New Media for Dummies: Ask Less, Trust More

I used to keep myself up at night writing novel-worthy emails and reports, all in hopes of people understanding what an agency like me does when it comes to new media facilitation. I would construct the cutest little Excel graphs and formulas (thanks college) to make people see the progress between a brand with a part-time social media manager, and brand without one…again, again, and again. Because unlike other aspects of marketing, many people believe that since social media is a public, “self-made” platform that anyone can do social media—and do it right—on a professional level. Oy vey…

Now when clients start a deep inquiry into my methods and what goes into it all, you know what I tell them? Nothing. We don’t ask our accountants how they do our taxes, because that’s essentially why we hire them…it’s someone we trust to do the job for us. My recommendation for agencies or consultants who are experiencing a meltdown because clients are getting “a little too curious” about the inner-workings, is to invite them to a new media conference with you. Pick one that really speaks to your industry and make them your VIP guest! And if you really want to woo them, you could take it a step further and create your own “social media day” for your clients. Show them a day in the life of you (break for Juice Press and sushi included, of course). Oh, and show them this too…

Earlier this year I made a great outline of what brands are STILL doing wrong when it comes to social media. Let’s discuss:

Treating social media as an add-on to existing marketing plans. DON’T DO THIS. You will find yourself working backwards—wasting time and budget—to connect the dots between social and business strategy to “prove” ROI to leadership. Sorry but if you’re a modern, forward-thinking leader, then you should already know social media holds purpose within your brand.

Hard focus on objectives. Sure, the approach of getting “likes” sounds like it makes a lot of sense at first, but are you really linking back to your broader business goals? I’m not saying that “likes” and “followers” don’t matter, but don’t dwell on them. ROI can be elusive, and social media becomes an end unto itself.

Limiting brand presence to one channel. Under half of the Fortune 500 are utilizing Instagram on a daily basis. What the eff. Instagram has played an integral role in building sales and brand reputation for some of the biggest brands in history, proven by boring ass case studies that you really don’t want to read (so take my word for it).

Blah content. Another big DON’T. We are humans, and so are social media users (minus those pesky bots). Sometimes evoking an emotion, delivering a timely comment back, or simply putting a smile on someones’ face is more valuable then something sell-y, or a straight cookie cutter message that was pasted from your website. Have someone who is able to customize your content, evoke emotion, and relate to the lifestyle, and community, around your brand.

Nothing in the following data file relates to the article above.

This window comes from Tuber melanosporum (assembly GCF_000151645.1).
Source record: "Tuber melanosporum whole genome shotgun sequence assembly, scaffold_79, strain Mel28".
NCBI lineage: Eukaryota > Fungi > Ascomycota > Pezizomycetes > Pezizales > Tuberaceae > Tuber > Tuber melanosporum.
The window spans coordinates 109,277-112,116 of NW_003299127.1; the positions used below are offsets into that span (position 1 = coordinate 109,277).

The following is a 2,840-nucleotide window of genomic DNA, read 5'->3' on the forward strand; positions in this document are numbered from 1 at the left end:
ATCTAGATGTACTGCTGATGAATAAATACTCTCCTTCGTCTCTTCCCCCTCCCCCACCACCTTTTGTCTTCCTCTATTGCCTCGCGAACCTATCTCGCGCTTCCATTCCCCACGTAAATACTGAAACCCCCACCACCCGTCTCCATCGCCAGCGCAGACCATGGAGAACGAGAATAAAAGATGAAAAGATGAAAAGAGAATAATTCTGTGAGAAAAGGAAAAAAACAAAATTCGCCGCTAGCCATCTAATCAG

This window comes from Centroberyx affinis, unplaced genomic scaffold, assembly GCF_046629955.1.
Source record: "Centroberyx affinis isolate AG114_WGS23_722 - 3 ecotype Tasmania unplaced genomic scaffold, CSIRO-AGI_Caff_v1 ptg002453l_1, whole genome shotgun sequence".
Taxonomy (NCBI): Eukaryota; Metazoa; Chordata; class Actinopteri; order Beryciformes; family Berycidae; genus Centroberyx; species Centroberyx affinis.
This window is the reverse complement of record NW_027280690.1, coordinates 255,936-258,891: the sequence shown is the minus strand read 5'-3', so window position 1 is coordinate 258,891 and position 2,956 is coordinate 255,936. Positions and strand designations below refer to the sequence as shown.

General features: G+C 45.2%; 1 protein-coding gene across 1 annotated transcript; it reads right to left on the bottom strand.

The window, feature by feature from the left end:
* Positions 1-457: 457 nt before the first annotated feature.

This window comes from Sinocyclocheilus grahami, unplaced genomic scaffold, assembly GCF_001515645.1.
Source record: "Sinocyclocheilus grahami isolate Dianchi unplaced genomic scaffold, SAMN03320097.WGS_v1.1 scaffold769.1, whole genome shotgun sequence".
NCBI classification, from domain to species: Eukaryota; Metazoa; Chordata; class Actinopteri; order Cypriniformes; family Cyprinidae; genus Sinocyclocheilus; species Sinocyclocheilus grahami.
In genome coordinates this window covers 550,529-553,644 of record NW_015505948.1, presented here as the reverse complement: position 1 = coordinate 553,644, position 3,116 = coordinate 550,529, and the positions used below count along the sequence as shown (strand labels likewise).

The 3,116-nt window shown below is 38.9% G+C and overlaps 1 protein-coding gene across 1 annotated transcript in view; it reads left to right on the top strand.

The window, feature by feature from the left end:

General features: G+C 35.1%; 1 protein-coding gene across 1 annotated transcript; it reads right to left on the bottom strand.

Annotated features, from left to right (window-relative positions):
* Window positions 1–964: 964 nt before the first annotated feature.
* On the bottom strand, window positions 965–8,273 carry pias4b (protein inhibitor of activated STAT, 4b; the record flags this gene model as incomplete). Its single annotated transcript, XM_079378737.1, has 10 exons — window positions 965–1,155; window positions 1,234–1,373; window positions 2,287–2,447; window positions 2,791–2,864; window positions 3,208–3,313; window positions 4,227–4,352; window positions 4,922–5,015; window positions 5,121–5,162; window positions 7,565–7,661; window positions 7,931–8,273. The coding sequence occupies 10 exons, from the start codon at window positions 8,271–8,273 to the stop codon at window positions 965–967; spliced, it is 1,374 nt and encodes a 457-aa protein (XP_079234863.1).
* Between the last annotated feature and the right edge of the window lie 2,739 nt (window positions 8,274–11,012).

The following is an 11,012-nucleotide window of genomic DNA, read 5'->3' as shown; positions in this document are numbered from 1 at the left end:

The main thing to takeaway is that real business goals come from brand awareness, conversions, and experience. If you have a client that doesn’t “understand,” don’t get frustrated. Frustration comes from confusion and lack-of-understanding, so it’s nothing to take personal. And it’s nothing you can’t fix.

But real talk, don’t waste your time pulling teeth trying to prove your worth—having a constant stream of communication with your client will eliminate these scenarios, and if it’s time to move on, THEN MOVE ON. Leadership that still fails to understand the value of professional new media services and social teams probably don’t have much value themselves (shrug!). Just being honest…






Being a Badass Is All Good

My friend LP at @palmerpublic posted this quote today and it got me thinking…


TRUTH! Your customer should always come out as the hero in your story. And if I could add to it, I would say make sure your client never doubts their strengths, and their ability to embolden others with their innate badassery and zest for life (just love that word). ZEST!

Think about all of the revolutionary leaders that are getting mega press right now – if you look at what they’re saying, their social media channels, etc. you’ll notice right away that they aren’t afraid to speak their minds and to no surprise it’s always on the bold side. More of this, please.

I’ve Sold My Idea to a Client – Here’s What I Don’t Do Next

Getting the green light from a client is just the beginning of my real creative process. Yes, the idea is born. Yes, it’s golden. But truth be told, the rest of the journey shouldn’t be about execution…and if you ever think that “everything is set,” then you’re doing it totally wrong.

I’ve discovered that this “permission granted” moment is the perfect time to question EVERYTHING.

Questions You Should Ask:
-How can you take it to the next level?
-What doesn’t need to be there?
-Are you passionate about this? (Yes, YOU. Not just the client. Your work will always be better when you’ve got “feels” for the project, too.)

Questions You Shouldn’t Ask: 
-How long is this going to take?
-How much time time do I have?
-How much money is this going to cost?

This ideology applies to ad campaigns, editorials, scripts, and the list goes on. It’s important for creatives to accept that they’ll never be ready, and that every stage in making something is an opportunity to up the ante. (Are you rolling your eyes at the obviousness of this last sentence? Stop. You know you needed a reminder.)